I gave her my name and address, but no telephone number. Ten minutes later, I was being driven to work at a L'Oreal hair products warehouse for a day, where a Mexican who had entered the country illegally, and was relying on bogus documents to work, offered help.
Taking things slowly, I eventually paid him $140 to broker a deal with a seller. Within a month, I had a fake Social Security card and green card and, with these in hand, I would be able to work anywhere.
I also now had the information I needed to write my story, even if I never planned on having to actually work at a job to get the identification papers I needed. What I didn't have — and still don't have — is a clear understanding of why most of the people I had to confront about what had transpired in securing these documents were willing to talk so openly with me about the holes in the government's current policy to curtail illegal immigration, even after I told them I was a reporter.
Developing the Story
When I returned to each of the locations I'd passed through posing as an illegal worker — as I worked to put my experiences on the record — the temporary job agency's staff, the warehouse manager, his corporate bosses, and the Mexican intermediary and almost everyone else, agreed to talk to me. Each offered an "it wasn't me" explanation for what had happened:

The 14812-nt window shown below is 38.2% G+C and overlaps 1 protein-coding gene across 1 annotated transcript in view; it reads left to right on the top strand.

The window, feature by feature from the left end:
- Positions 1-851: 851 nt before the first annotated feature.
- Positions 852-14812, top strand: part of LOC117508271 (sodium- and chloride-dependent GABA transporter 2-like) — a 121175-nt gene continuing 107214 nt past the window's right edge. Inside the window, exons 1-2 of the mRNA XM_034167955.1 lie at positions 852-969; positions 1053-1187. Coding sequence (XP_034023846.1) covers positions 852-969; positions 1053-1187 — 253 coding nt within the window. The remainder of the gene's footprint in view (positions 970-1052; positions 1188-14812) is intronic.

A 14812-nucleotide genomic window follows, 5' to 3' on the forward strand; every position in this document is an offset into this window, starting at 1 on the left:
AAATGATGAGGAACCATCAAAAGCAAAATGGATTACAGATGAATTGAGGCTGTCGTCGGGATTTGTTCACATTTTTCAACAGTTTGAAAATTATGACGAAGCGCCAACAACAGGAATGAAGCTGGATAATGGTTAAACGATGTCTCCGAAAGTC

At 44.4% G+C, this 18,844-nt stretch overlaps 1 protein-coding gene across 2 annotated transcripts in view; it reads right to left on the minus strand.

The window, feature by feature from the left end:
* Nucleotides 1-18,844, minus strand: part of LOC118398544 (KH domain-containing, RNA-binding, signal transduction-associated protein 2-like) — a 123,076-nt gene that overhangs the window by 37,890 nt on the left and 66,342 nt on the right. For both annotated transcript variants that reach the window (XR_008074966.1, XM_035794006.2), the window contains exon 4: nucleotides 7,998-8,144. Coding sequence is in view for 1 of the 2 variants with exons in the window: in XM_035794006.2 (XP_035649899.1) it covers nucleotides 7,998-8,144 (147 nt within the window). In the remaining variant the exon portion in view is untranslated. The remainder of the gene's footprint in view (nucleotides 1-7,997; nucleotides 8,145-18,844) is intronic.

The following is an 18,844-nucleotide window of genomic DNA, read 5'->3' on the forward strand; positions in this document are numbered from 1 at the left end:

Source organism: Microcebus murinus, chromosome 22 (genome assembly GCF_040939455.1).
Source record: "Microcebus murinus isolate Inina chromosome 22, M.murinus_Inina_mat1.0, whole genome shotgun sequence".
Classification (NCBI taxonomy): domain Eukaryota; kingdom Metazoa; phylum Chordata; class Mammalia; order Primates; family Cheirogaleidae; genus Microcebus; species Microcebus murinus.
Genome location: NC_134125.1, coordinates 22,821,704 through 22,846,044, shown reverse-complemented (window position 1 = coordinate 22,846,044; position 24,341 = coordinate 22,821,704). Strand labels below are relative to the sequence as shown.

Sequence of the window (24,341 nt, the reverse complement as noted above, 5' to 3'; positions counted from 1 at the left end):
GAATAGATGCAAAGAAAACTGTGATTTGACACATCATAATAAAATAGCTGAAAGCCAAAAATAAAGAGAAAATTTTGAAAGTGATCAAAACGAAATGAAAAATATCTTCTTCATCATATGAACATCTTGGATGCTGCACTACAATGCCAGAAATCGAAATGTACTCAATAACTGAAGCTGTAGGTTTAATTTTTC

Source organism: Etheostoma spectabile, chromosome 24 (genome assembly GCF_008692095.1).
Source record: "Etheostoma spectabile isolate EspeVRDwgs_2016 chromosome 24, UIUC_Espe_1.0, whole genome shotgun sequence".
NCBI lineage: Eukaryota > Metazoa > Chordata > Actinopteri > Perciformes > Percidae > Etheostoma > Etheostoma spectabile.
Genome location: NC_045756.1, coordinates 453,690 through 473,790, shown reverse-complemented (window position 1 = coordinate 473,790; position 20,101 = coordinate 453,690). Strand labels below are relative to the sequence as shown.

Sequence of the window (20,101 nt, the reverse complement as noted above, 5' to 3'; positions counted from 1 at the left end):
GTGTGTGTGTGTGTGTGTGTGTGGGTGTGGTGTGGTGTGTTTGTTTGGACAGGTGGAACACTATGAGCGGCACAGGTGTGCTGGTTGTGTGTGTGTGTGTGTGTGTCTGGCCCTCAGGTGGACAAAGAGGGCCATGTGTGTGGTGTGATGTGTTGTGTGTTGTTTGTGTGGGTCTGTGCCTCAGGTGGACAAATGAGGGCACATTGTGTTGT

The temp agency manager deferred to the owner of the business, who blamed employee oversight for me being sent out on a job site without documentation;
The warehouse manager claimed it was the agency's job to verify a worker's status;
A L'Oreal spokeswoman released a statement saying the company had not encountered any problems with its workers or the temp agency in the past.
What had been such a straightforward and relatively easy process for me was now being portrayed by its participants as an anomaly. But because I'd documented what had been happening, and we now had participants speaking on the record who were not disputing the facts of what had happened (even if they were trying to shuffle the blame), we now had what one of my editors called a "bulletproof" story, albeit one that took some nontraditional reporting to land.
The Ground Rules
In our approach to gathering this information, we knew there was a fine line between reporting and misrepresentation. My editors and I agreed that in seeking information and documents I could only offer responses to what was asked of me — nothing more. The other ground rules were obvious: never lie and never risk my safety.
After the story appeared on July 23rd, it received positive feedback from those on both sides of the immigration debate, but there was some negative reaction as well. A journalist from Colombia living in New Jersey left me a message saying I had done a disservice to all immigrants. I had violated their trust, she told me, and put their jobs and livelihoods at risk. "I am ashamed to think I am in the same business as you. I hope you can sleep with a clean conscience," she said.